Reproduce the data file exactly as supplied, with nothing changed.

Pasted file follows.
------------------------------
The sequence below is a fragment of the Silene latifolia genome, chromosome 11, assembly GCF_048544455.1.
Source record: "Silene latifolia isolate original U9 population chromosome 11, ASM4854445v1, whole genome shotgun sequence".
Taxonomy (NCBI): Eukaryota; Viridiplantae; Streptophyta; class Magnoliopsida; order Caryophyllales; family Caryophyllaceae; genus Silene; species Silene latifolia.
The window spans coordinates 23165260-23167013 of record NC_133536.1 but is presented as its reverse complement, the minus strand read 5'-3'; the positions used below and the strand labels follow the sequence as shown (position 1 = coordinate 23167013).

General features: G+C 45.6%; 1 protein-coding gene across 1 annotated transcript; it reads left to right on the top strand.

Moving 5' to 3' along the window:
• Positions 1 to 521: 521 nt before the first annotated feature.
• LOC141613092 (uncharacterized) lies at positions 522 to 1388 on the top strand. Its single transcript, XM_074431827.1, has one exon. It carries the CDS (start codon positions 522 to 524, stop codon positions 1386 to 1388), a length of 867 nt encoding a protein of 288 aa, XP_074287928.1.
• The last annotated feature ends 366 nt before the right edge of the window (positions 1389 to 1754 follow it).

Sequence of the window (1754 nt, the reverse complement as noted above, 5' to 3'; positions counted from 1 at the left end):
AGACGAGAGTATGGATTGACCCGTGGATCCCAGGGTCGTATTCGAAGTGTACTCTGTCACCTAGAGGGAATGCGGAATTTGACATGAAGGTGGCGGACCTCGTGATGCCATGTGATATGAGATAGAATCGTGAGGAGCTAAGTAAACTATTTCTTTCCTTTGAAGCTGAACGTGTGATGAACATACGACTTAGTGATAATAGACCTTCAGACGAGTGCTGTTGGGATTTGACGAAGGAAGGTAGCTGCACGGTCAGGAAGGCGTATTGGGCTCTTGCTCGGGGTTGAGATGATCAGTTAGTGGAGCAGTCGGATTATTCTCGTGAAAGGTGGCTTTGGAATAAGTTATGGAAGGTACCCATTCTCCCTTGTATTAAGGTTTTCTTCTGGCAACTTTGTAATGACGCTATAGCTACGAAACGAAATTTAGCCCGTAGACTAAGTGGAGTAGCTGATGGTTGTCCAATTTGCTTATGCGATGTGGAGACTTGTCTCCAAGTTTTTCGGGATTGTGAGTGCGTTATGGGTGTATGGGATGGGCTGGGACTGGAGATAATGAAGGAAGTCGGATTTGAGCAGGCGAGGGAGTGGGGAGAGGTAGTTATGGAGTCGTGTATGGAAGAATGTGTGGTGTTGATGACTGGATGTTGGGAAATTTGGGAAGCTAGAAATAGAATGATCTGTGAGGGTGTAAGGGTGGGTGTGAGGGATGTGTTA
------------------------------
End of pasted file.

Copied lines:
The sequence below is a fragment of the Silene latifolia genome, chromosome 11, assembly GCF_048544455.1.
Source record: "Silene latifolia isolate original U9 population chromosome 11, ASM4854445v1, whole genome shotgun sequence".
Taxonomy (NCBI): Eukaryota; Viridiplantae; Streptophyta; class Magnoliopsida; order Caryophyllales; family Caryophyllaceae; genus Silene; species Silene latifolia.
The window spans coordinates 23165260-23167013 of record NC_133536.1 but is presented as its reverse complement, the minus strand read 5'-3'; the positions used below and the strand labels follow the sequence as shown (position 1 = coordinate 23167013).

General features: G+C 45.6%; 1 protein-coding gene across 1 annotated transcript; it reads left to right on the top strand.

Moving 5' to 3' along the window:
• Positions 1 to 521: 521 nt before the first annotated feature.
• LOC141613092 (uncharacterized) lies at positions 522 to 1388 on the top strand. Its single transcript, XM_074431827.1, has one exon. It carries the CDS (start codon positions 522 to 524, stop codon positions 1386 to 1388), a length of 867 nt encoding a protein of 288 aa, XP_074287928.1.
• The last annotated feature ends 366 nt before the right edge of the window (positions 1389 to 1754 follow it).

Sequence of the window (1754 nt, the reverse complement as noted above, 5' to 3'; positions counted from 1 at the left end):
AGACGAGAGTATGGATTGACCCGTGGATCCCAGGGTCGTATTCGAAGTGTACTCTGTCACCTAGAGGGAATGCGGAATTTGACATGAAGGTGGCGGACCTCGTGATGCCATGTGATATGAGATAGAATCGTGAGGAGCTAAGTAAACTATTTCTTTCCTTTGAAGCTGAACGTGTGATGAACATACGACTTAGTGATAATAGACCTTCAGACGAGTGCTGTTGGGATTTGACGAAGGAAGGTAGCTGCACGGTCAGGAAGGCGTATTGGGCTCTTGCTCGGGGTTGAGATGATCAGTTAGTGGAGCAGTCGGATTATTCTCGTGAAAGGTGGCTTTGGAATAAGTTATGGAAGGTACCCATTCTCCCTTGTATTAAGGTTTTCTTCTGGCAACTTTGTAATGACGCTATAGCTACGAAACGAAATTTAGCCCGTAGACTAAGTGGAGTAGCTGATGGTTGTCCAATTTGCTTATGCGATGTGGAGACTTGTCTCCAAGTTTTTCGGGATTGTGAGTGCGTTATGGGTGTATGGGATGGGCTGGGACTGGAGATAATGAAGGAAGTCGGATTTGAGCAGGCGAGGGAGTGGGGAGAGGTAGTTATGGAGTCGTGTATGGAAGAATGTGTGGTGTTGATGACTGGATGTTGGGAAATTTGGGAAGCTAGAAATAGAATGATCTGTGAGGGTGTAAGGGTGGGTGTGAGGGATGTGTTA